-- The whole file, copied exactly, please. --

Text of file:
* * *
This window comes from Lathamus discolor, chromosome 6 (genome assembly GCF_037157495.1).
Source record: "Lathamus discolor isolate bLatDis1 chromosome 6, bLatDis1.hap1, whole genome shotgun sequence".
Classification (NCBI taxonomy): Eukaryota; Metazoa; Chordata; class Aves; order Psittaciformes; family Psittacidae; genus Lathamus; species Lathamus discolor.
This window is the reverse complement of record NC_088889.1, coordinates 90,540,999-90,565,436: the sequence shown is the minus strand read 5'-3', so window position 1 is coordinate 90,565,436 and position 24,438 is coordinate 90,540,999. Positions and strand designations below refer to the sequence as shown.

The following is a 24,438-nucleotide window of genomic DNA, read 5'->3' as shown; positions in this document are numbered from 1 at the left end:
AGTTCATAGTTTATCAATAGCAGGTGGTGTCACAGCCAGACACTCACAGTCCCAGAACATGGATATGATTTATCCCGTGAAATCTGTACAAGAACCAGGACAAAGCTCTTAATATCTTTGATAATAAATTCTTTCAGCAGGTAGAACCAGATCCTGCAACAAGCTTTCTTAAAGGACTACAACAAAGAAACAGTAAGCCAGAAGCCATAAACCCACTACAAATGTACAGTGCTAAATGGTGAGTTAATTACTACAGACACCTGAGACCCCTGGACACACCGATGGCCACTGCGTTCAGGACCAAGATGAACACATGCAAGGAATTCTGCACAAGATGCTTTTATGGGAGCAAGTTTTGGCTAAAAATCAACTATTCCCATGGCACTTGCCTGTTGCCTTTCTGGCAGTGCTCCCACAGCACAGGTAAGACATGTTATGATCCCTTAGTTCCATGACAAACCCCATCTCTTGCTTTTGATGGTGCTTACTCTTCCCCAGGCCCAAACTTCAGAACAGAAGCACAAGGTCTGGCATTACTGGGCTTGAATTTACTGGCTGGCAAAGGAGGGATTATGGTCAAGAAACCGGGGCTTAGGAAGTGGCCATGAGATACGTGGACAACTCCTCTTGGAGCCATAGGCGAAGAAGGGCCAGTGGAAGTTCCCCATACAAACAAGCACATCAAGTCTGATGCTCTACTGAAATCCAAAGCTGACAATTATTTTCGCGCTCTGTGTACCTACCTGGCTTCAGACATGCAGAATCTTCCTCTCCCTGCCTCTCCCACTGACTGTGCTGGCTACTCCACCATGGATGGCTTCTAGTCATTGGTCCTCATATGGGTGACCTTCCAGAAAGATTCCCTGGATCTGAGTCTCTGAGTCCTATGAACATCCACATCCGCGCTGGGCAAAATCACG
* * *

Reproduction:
This window comes from Lathamus discolor, chromosome 6 (genome assembly GCF_037157495.1).
Source record: "Lathamus discolor isolate bLatDis1 chromosome 6, bLatDis1.hap1, whole genome shotgun sequence".
Classification (NCBI taxonomy): Eukaryota; Metazoa; Chordata; class Aves; order Psittaciformes; family Psittacidae; genus Lathamus; species Lathamus discolor.
This window is the reverse complement of record NC_088889.1, coordinates 90,540,999-90,565,436: the sequence shown is the minus strand read 5'-3', so window position 1 is coordinate 90,565,436 and position 24,438 is coordinate 90,540,999. Positions and strand designations below refer to the sequence as shown.

The following is a 24,438-nucleotide window of genomic DNA, read 5'->3' as shown; positions in this document are numbered from 1 at the left end:
AGTTCATAGTTTATCAATAGCAGGTGGTGTCACAGCCAGACACTCACAGTCCCAGAACATGGATATGATTTATCCCGTGAAATCTGTACAAGAACCAGGACAAAGCTCTTAATATCTTTGATAATAAATTCTTTCAGCAGGTAGAACCAGATCCTGCAACAAGCTTTCTTAAAGGACTACAACAAAGAAACAGTAAGCCAGAAGCCATAAACCCACTACAAATGTACAGTGCTAAATGGTGAGTTAATTACTACAGACACCTGAGACCCCTGGACACACCGATGGCCACTGCGTTCAGGACCAAGATGAACACATGCAAGGAATTCTGCACAAGATGCTTTTATGGGAGCAAGTTTTGGCTAAAAATCAACTATTCCCATGGCACTTGCCTGTTGCCTTTCTGGCAGTGCTCCCACAGCACAGGTAAGACATGTTATGATCCCTTAGTTCCATGACAAACCCCATCTCTTGCTTTTGATGGTGCTTACTCTTCCCCAGGCCCAAACTTCAGAACAGAAGCACAAGGTCTGGCATTACTGGGCTTGAATTTACTGGCTGGCAAAGGAGGGATTATGGTCAAGAAACCGGGGCTTAGGAAGTGGCCATGAGATACGTGGACAACTCCTCTTGGAGCCATAGGCGAAGAAGGGCCAGTGGAAGTTCCCCATACAAACAAGCACATCAAGTCTGATGCTCTACTGAAATCCAAAGCTGACAATTATTTTCGCGCTCTGTGTACCTACCTGGCTTCAGACATGCAGAATCTTCCTCTCCCTGCCTCTCCCACTGACTGTGCTGGCTACTCCACCATGGATGGCTTCTAGTCATTGGTCCTCATATGGGTGACCTTCCAGAAAGATTCCCTGGATCTGAGTCTCTGAGTCCTATGAACATCCACATCCGCGCTGGGCAAAATCACG